Page:Men of the Time, eleventh edition.djvu/48

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Louis Amadeus Joseph Mary Ferdinand Francis, born Jan. 31, 1873.

AMARI, Michele, was born at Palermo, July 7, 1806. Having obtained a knowledge of English, he published at Palermo, in 1832, a translation of Sir Walter Scott's "Marmion." His "Guerra del Vespro Siciliano," in 1842, was suppressed, and Amari was ordered to repair to Naples. Instead, however, of doing so, he took refuge in France, where he wrote "A History of the Mussulmans in Sicily." In 1848 he returned to Palermo, having been appointed Professor of Public Law, and shortly afterwards was elected Vice-President of the Committee of War. He was sent on a diplomatic mission by the provisional government to England and France. While at Paris he published a pamphlet, entitled, "La Sicile et les Bourbons," 1849, relating to the rights of the Neapolitan sovereign and the Sicilians. On the resumption of hostilities, he returned to Palermo in 1849, but the cause of the Sicilians was by that time hopeless, and Signor Amari hastened back to the French capital, where he devoted himself to literary pursuits until 1860, when he was enabled to return to his native country. In the following year King Victor Emmanuel conferred upon him the rank of Senator. He gave his support to Count Cavour, through whose interest he was appointed President of the Lieutenancy of Sicily, with the portfolio of Finance; and subsequently Governor of Modena. In 1862 he became Minister of Public Instruction . Signor Amari has contributed many papers on the language and history of the Arabs to the Revue archéologique, and Le Journal asiatique. He has also published an English translation of the "Solwan" of Ibn Djafer. His "History of the Sicilian Vespers," mentioned above, was translated into English by Lord Ellesmere. In 1871, Signor Amari was elected one of the foreign members of the French Academy, and in 1875 he received the honorary degree of Doctor of Philosophy and Literature from the University of Leyden. He was president of the Congress of Orientalists held at Florence in Sept. 1878.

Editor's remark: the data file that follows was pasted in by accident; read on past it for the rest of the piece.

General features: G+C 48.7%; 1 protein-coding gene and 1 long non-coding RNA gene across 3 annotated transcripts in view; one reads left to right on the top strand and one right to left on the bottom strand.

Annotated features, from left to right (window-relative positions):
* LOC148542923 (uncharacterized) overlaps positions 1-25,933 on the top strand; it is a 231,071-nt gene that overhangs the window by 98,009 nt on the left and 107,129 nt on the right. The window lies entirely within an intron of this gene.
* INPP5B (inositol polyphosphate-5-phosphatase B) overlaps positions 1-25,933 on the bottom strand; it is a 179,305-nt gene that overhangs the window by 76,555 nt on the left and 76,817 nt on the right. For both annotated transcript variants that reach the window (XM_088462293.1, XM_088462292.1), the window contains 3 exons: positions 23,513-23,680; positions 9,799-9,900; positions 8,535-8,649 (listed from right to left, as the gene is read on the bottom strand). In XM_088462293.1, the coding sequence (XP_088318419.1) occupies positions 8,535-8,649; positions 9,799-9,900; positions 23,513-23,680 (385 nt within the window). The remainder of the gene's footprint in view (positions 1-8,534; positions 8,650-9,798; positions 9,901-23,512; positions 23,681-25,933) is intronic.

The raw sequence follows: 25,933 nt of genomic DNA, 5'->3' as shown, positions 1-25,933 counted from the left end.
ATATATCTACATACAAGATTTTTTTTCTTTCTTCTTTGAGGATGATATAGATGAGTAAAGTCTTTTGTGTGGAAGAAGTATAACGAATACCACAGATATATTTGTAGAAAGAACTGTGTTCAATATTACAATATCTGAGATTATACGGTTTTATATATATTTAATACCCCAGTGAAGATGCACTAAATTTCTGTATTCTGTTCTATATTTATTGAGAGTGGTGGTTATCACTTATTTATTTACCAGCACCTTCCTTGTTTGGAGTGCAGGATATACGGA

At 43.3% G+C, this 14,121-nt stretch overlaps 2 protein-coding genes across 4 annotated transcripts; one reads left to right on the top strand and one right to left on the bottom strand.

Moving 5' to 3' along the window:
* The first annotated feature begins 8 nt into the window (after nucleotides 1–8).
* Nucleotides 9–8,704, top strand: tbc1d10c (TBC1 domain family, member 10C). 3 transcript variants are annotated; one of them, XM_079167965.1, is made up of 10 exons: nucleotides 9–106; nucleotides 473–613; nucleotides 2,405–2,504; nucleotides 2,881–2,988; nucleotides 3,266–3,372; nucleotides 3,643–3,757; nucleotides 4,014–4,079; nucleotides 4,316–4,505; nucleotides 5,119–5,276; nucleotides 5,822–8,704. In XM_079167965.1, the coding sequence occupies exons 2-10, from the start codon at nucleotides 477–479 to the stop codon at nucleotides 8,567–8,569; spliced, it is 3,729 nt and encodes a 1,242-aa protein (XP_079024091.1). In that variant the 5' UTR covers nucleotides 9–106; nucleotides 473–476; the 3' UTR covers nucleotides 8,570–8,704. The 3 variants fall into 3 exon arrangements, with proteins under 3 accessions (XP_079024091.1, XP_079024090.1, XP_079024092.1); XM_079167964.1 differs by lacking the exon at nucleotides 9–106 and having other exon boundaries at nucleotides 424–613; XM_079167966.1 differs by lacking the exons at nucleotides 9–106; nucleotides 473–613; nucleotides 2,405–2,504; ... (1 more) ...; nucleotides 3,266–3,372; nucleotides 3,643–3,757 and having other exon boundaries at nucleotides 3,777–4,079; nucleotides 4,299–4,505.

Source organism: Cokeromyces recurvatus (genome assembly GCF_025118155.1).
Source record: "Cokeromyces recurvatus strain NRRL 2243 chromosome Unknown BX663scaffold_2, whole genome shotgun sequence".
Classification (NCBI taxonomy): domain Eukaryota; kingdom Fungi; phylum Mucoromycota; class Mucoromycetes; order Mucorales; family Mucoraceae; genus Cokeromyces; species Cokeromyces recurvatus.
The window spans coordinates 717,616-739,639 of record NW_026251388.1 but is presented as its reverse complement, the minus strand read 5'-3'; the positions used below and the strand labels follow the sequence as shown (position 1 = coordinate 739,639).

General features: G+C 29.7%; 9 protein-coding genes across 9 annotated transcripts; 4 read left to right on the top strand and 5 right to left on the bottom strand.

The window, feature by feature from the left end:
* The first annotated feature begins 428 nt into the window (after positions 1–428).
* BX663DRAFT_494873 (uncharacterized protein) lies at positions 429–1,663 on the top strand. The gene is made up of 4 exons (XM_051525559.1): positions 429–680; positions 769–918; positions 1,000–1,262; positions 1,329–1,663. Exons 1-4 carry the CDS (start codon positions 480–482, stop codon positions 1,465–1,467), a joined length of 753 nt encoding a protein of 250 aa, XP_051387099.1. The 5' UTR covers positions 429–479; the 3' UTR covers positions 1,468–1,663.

AMHERST, The Right Rev. Francis Kerril, D.D., a Roman Catholic prelate, born in London, 21st March, 1819. He was educated at St. Mary's College, Oscott, where, after his ordination in 1846, he became a Professor. Afterwards he resided for some time in a Dominican monastery at Leicester, and in 1856 he was appointed missionary rector of the church of St. Augustin, at Stafford. He was consecrated Bishop of Northampton, in succession to the Right Rev. William Wareing, the first bishop, on 4th July, 1858. He has published "Lenten Thoughts, drawn from the Gospel for Each Day of Lent," 1873.

AMICIS, Edmondo De. See De Amicis.

AMPHLETT, Sir Richard Paul, eldest son of the late Rev. Richard Holmden Amphlett, of Wychbold Hall, Worcestershire, and rector of Hadzor, in the same county, by his first wife, Sarah, daughter of Nathaniel Paul, Esq., was born in 1809. He was educated at Brewood Grammar School, in Staffordshire, and subsequently at Peterhouse, Cambridge, where he took his B.A. degree in 1831, coming out in the mathematical tripos as sixth wrangler. He was elected a Fellow of Peterhouse, and was called to the bar at Lincoln's Inn, in Trinity term, 1834, and had an extensive practice at the equity bar. He received the honour of a silk gown in 1858; became a magistrate and Deputy Lieutenant for Worcestershire, and was for several years a Deputy Chairman of the Quarter Sessions for that county. He took a great interest in the improvement of professional education, and when Sir Roundell Palmer (now Lord Sel-